There are changing architectural strategies in the cloud. Tight Integration becomes Dynamic Assembly; Inspections become Telemetry of Objects; Repair & Recover turns to Recognize & Restart; and Log Scraping becomes Analytics. You just need to change some of the old habits. Opportunities exist for standardization but in the meantime, get to a manageable set of things that need to be done and build upon the automation. Glenn closed with his Cloud Security Rules:
  • Embrace Security Systematically
  • Design for High Survivability (fight thru)
  • Compartmentalize failure (nodes going down)
  • Minimize Trust Boundaries (how far does the data go)
Good advice.
Related Resources

    Friday, November 13, 2009

    You’ve Taken That Out of Context

    Hello and Welcome to the new hit Game Show: You’ve Taken that Out of Context!  Hilarity ensues in this action packed half-hour when contestants try to deliver the appropriate resources to end users depending on several factors and circumstances.  So let’s get right to it: Our first contestant is Danny, an IT Director from Boston and he’s getting his first request…..OK, user is coming from a home computer, without a certificate, from a broadband connection and is a partner – what are you going to give them Danny?  Wow, Excellent!  You’ve provided a simple web application, delivered through a reverse proxy so he can enter his time & materials expense report.  Great decision, Danny!  Our next contestant hails from Chicago and runs a data center for a large manufacturer, please welcome Greg.  Whoop, here comes Greg’s request…..User is a trusted employee in sales needing to enter customer info, using an IT issued laptop with specific reg-keys and updates but working from a wireless network.  How you going to handle it Greg?  Nice move!  Offering them not only their specific order entry application that’s optimized but also giving them a connection to Exchange so they can download their email to stay current.  Sweet – keeping users productive while on the road – great work.  And our last contestant comes from Texas where he’s the Network Engineer for  a distribution company – round of applause for Tom!  Alright Tom, let’s see your request.  It’s coming fast, user is a vendor who needs to see inventory levels.  They are coming from their corporate LAN on an IT issued computer and does have a certificate for certain applications.   Whatcha gonna do Tom?  A full Layer 3 network connected tunnel?  Well, let’s see.  They get connected, they are navigating to their favorite app, so far so good, and logging in, cool.  Wait, what’s this – the user has initiated a sniffer and found some financial docs.  Oh no!  He’s downloading the latest financial statements that aren’t public!  That spreadsheet has much of our sensitive data but it’s too late, they are long gone along with your data.  Sorry Tom, a little too generous with that but you do get a copy of our home game where players act out partial scenes and you have to guess the context!  Thanks for playing.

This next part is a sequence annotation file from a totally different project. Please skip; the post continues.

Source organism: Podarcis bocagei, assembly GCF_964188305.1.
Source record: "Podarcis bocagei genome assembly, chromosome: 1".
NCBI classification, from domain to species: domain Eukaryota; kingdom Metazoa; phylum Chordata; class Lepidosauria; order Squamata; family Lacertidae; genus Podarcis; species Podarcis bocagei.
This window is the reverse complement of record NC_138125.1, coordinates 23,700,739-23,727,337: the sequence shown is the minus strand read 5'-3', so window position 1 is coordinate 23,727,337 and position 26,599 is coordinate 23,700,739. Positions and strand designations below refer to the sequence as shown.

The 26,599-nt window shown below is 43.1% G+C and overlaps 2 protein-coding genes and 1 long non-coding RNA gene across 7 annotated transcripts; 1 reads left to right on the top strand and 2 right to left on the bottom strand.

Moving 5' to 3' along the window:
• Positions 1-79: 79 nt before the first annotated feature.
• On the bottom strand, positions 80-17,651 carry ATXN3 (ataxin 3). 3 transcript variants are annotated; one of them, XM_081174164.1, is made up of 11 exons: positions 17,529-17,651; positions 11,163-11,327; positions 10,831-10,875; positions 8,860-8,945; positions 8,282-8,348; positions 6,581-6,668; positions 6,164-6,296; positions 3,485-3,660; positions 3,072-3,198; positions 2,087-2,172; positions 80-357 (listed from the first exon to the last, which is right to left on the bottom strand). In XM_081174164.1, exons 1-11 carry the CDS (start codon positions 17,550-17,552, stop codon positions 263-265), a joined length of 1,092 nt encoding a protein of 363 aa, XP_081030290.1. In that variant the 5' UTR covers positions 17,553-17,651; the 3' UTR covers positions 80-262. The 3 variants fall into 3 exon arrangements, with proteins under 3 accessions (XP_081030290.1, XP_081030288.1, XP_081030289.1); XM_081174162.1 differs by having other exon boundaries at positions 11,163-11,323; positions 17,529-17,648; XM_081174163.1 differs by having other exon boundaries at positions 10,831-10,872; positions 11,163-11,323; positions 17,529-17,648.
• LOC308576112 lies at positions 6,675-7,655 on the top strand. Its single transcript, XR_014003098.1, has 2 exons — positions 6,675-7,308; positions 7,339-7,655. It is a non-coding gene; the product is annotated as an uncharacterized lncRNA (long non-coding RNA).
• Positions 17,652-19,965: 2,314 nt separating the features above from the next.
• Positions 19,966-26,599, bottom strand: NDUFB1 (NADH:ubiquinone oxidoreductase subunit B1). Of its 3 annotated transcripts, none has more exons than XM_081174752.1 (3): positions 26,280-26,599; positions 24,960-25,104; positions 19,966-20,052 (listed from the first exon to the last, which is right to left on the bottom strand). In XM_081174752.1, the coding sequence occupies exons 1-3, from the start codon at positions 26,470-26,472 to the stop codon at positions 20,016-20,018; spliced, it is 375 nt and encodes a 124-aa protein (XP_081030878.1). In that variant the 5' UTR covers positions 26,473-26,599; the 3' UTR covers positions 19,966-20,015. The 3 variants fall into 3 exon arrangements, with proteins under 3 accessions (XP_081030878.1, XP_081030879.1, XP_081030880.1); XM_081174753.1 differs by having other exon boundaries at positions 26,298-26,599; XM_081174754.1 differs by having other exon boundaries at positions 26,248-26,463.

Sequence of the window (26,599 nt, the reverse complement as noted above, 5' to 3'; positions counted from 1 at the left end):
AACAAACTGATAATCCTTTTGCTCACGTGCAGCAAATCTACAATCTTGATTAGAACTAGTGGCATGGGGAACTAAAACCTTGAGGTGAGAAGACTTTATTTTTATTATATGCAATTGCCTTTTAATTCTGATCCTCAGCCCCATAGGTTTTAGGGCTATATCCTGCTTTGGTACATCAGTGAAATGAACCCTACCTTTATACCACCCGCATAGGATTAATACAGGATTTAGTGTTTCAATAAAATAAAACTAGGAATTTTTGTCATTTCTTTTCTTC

User Centric or Contextual Aware Computing is finally starting to gain  some traction partially driven by cloud computing.  User Centric or Contextual Based networking is simply Adaptive Access using intelligence to dynamically change the security applied to a specific access request based on the context of that request, the resources being accessed and the policy applied between the two.  The goal is to provide a unified method of applying security and delivering applications regardless of the actual security in effect, the network or the device being used to request access.  It’s access security based on user, device, location and integrity both at the time of the request and the duration of access.  It provides intelligence, adaptability and auditability for every user, every time.  It is about the environment or conditions surrounding an event and  informs us about it. With that information, we may perceive something differently which might change our view and maybe our decisions.  It’s about seeing the bigger picture and making better decisions by comparing the information we have about the request along with the requirements of the application and policies in place to deliver the proper access.  Garner calls this the ‘Digital Me.’